Ryan Henry: Wow. was there a bit, so in this Bible study, in this Bible study, was there a biblical truth that you just finally came to understand? 

Stephanie Starr: Yes. So that is, uh, where I first learned, uh, what is still today. Uh, my life first, which is, uh, second Corinthians 12, nine and

  1. . Actually, I can pull it up and read it right here. So, um,

so I’ve got it’s uh, each time he said, my grace is all you need, my power works best in weakness. So now I am glad to boast about my weaknesses so that the power of Christ can work through me.

That’s why I take pleasure in my weaknesses and in the insults hardships, persecutions, and troubles that I suffer for Christ for when I am weak that I am strong

Ryan Henry: Wow. Wow. That’s like just such a perfect verse for, for you and your story. I could see why that really re. 

Stephanie Starr: Yes. That was really the, the first time that I felt like, like I could rest in my weaknesses because that allowed Christ’s glory to, to shine through. And it started to click for me. Um, after that time

Ryan Henry: Wow. Okay. Yeah. So, so, you know, you’re in this Bible study, you’re growing this life verse is impacting you. I mean, what happened after that? How did you, I mean, you’re still in jail, you know? So, so can you just talk to us about how life changed from.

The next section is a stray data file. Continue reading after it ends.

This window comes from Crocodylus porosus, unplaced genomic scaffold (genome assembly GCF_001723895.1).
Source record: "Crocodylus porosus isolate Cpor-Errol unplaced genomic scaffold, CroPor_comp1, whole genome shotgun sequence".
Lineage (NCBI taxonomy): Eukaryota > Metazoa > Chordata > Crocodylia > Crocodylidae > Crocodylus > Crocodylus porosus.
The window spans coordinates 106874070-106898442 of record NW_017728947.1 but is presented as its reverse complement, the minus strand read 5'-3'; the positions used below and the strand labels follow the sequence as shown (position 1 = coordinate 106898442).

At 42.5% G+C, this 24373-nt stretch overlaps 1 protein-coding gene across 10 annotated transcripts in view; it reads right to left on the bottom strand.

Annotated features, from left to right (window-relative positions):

Stephanie Starr: Yes. So, from there, so I, I was in jail for 10 weeks and my sentence. Uh, so I was charged with the DWI and, the possession of controlled substance where I ended up getting, , a program called, drug court or the court assisted rehab experience, uh, was my sentence. So, it’s really designed for people like me, who hadn’t really been in trouble with the law before, who were having some mental health issues who were. It just really needed rehab more than they needed, , like correction for behavior. So I went through, that rehab program, so that was a year long. Um, and I finished that successfully. Um, I, I say successfully, but it really kind of just checked the boxes there as well. Um, because I did relapse after, um, after that program.